Four more species of bats have been reported from Meghalaya recently. In a recent edited book published by the prestigious Springer Nature publishers, researchers have reported the occurrence of four additional bat species from namely Ratanaworabhan’s fruit bat, Nicobar long-fingered bat, Malayan bamboo bat and Kelaart’s Pipistrelle. These new additions enhance the inventory of bat fauna of the state to an amazing sixty five species.
Dr. Uttam Saikia of Zoological Survey of India along with Dr. Manuel Ruedi of Natural History Museum of Geneva and Dr. Adora Thabah, an amateur researcher from Shillong and Oana Chachula from National Museum of Romanian History, Bucharest have reported the occurrence of these bats in Kharkhana, Tangsen and Khahnar areas of East Jaintia Hills district.
Saikia informed that out of these four species, the Nicobar long-fingered bat is previously known from the Nicobar Islands and a few localities of Peninsular India and was not reported from any part of the northeastern India. The researchers also noted that out of 125 bat species occurring in India, Meghalaya harbours over 50 percent of the species which is astounding considering the fact that the geographic spread of the state is less than one percent of the total area of the country.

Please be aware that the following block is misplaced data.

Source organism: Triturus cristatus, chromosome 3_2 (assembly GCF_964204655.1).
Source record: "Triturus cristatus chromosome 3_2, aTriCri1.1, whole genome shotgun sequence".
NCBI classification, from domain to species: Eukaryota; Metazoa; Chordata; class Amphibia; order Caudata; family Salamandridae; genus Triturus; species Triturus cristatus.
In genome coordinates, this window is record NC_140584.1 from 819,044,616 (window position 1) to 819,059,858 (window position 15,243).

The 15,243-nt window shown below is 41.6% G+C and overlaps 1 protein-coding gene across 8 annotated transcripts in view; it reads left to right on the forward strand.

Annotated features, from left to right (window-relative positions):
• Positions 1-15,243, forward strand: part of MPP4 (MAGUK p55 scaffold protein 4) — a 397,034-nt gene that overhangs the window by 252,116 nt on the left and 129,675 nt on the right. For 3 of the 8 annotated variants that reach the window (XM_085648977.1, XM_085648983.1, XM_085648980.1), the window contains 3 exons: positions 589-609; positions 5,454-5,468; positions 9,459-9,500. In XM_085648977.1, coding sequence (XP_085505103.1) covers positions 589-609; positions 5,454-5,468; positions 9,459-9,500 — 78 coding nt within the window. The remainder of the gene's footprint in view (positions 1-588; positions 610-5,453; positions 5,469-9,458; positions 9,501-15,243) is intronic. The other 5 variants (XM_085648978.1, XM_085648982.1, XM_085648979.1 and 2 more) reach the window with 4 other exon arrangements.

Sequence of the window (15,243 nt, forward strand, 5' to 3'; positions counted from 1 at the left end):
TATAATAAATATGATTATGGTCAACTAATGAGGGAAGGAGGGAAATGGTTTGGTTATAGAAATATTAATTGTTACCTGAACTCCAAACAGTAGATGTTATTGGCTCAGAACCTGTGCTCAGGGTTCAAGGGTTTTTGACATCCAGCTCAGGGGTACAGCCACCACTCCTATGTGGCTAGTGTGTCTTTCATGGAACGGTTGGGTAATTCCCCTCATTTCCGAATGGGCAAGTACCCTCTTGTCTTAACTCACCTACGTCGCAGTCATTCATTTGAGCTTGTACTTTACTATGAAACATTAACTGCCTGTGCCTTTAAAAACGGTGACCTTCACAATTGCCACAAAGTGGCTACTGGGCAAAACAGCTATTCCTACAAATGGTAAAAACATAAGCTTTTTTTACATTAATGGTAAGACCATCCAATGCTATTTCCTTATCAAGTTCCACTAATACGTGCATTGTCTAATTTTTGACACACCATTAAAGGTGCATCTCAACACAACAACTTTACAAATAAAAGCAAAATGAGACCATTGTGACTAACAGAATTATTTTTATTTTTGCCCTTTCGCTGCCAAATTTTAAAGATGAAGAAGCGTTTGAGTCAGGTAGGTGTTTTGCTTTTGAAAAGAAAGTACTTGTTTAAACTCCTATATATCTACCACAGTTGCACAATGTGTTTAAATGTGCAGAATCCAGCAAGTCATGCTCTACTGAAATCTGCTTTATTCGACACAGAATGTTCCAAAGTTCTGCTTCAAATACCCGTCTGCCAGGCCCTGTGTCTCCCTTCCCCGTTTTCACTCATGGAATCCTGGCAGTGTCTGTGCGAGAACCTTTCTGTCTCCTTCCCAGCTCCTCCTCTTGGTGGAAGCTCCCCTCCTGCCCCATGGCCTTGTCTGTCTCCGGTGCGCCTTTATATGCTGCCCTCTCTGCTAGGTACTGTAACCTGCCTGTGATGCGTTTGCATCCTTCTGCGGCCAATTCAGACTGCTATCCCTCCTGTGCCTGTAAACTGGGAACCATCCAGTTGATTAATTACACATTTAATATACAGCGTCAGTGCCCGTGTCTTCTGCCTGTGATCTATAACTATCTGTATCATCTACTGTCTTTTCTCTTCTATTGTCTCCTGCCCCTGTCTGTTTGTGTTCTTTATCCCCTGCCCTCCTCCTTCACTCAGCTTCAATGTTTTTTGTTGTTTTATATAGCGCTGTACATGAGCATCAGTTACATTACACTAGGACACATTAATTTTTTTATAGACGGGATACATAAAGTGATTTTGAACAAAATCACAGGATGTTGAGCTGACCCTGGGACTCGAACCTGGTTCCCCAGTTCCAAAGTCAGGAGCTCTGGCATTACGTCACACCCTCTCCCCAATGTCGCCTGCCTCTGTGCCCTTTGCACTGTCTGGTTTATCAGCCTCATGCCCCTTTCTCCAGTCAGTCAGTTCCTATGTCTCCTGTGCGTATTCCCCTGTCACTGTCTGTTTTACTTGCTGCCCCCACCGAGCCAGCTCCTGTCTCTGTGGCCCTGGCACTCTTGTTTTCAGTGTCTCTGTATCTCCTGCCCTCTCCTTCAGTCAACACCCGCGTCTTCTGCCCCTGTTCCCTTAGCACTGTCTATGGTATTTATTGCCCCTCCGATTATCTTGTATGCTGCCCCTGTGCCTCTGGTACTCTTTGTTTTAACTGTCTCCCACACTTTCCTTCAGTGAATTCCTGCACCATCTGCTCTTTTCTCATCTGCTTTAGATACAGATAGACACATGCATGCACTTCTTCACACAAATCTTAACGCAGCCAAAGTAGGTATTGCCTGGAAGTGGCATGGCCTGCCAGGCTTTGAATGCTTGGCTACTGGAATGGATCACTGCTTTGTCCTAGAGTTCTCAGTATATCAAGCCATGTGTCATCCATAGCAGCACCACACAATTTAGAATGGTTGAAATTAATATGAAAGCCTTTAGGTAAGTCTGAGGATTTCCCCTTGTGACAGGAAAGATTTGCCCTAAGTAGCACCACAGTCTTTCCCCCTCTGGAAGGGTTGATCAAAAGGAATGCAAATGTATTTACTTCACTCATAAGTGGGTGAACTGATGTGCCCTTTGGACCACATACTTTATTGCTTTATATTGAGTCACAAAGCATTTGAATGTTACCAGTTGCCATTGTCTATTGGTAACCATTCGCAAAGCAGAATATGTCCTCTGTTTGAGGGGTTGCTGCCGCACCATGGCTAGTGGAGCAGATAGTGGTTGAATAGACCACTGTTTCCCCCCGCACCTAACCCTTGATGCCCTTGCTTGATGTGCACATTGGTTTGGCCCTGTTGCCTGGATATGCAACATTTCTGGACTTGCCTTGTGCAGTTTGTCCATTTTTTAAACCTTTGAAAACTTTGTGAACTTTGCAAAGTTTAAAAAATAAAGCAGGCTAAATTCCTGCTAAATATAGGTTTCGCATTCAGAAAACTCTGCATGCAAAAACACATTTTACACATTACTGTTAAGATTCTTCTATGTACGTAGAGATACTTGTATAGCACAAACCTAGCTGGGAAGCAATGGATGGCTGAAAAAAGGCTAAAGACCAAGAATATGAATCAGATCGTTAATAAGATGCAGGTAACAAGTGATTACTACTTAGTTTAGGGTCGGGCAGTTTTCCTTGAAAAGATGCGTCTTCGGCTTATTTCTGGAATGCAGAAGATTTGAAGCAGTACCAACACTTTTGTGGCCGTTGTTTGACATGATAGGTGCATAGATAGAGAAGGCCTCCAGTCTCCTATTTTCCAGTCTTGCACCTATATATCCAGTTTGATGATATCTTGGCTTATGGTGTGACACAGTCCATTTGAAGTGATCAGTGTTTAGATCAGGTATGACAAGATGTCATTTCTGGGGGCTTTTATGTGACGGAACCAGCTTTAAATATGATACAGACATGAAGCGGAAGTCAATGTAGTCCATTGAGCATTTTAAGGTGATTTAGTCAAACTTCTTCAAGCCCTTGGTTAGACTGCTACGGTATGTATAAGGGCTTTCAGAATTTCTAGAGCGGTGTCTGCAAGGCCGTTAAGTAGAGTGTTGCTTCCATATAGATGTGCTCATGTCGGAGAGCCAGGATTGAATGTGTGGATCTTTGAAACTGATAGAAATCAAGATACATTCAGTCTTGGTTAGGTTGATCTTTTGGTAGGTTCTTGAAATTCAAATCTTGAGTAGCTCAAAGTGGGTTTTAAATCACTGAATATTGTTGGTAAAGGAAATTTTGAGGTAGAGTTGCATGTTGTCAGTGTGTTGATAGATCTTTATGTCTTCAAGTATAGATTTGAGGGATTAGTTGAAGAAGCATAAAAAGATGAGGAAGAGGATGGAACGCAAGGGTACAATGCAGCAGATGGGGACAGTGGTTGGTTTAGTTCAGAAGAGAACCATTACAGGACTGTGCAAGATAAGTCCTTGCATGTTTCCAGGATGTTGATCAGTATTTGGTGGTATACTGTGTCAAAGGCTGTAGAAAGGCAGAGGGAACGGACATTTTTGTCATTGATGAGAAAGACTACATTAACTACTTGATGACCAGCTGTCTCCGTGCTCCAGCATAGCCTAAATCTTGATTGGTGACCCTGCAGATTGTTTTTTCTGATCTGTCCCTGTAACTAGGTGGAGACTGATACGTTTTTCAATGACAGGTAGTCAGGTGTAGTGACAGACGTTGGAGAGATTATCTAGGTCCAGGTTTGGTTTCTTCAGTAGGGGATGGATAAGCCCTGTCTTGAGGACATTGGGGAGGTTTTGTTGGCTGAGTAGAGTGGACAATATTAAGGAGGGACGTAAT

Most of these bat species were recorded during surveys conducted under “Caving in the Abode of the Clouds” project spearheaded by Meghalaya Adventures’ Association. It may be mentioned that in recent times, there has been significant new additions to the bat fauna of India from Meghalaya. Unfortunately, bat population of the state is in constant threat from habitat disturbances besides hunting which is widespread in the Jaintia Hills region.
~ Dr Uttam Saikia
Zoological Survey of India
North Eastern regional centre